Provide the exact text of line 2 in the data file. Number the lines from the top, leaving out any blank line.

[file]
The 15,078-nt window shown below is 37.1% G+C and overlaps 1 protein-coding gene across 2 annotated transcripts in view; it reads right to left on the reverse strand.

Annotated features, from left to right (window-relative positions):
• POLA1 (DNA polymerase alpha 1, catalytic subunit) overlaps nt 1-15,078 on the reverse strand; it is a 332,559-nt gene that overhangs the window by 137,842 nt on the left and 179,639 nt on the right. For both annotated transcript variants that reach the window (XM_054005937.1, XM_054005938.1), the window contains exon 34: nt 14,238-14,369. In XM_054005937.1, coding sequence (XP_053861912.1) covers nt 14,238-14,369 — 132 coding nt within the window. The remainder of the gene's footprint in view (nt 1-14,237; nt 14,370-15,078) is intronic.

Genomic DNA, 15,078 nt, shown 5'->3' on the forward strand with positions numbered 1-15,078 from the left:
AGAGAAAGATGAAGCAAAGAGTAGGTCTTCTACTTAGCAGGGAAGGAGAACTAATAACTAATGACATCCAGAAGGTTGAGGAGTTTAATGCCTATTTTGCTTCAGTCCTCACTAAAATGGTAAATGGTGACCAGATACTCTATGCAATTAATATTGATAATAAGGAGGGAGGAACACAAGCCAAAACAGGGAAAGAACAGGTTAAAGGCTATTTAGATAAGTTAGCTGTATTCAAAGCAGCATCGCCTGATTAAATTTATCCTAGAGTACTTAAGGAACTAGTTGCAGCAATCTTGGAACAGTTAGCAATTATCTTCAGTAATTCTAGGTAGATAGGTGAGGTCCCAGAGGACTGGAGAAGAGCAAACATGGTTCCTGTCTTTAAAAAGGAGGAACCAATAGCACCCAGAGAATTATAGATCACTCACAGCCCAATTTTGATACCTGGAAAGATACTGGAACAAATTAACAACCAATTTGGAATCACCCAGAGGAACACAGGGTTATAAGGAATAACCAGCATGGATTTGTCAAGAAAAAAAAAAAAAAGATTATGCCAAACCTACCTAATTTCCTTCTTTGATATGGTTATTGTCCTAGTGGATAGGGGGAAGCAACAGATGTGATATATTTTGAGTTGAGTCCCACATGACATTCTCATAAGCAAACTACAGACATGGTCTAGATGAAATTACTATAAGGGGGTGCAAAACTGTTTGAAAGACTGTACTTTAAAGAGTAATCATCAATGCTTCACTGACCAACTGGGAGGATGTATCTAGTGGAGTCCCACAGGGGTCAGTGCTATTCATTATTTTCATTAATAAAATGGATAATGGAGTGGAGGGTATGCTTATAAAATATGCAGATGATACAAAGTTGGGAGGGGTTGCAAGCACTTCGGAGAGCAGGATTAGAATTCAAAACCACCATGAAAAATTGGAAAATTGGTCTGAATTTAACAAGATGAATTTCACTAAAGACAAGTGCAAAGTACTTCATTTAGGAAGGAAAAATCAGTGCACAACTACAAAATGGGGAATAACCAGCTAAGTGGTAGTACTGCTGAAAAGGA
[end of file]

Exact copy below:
Annotated features, from left to right (window-relative positions):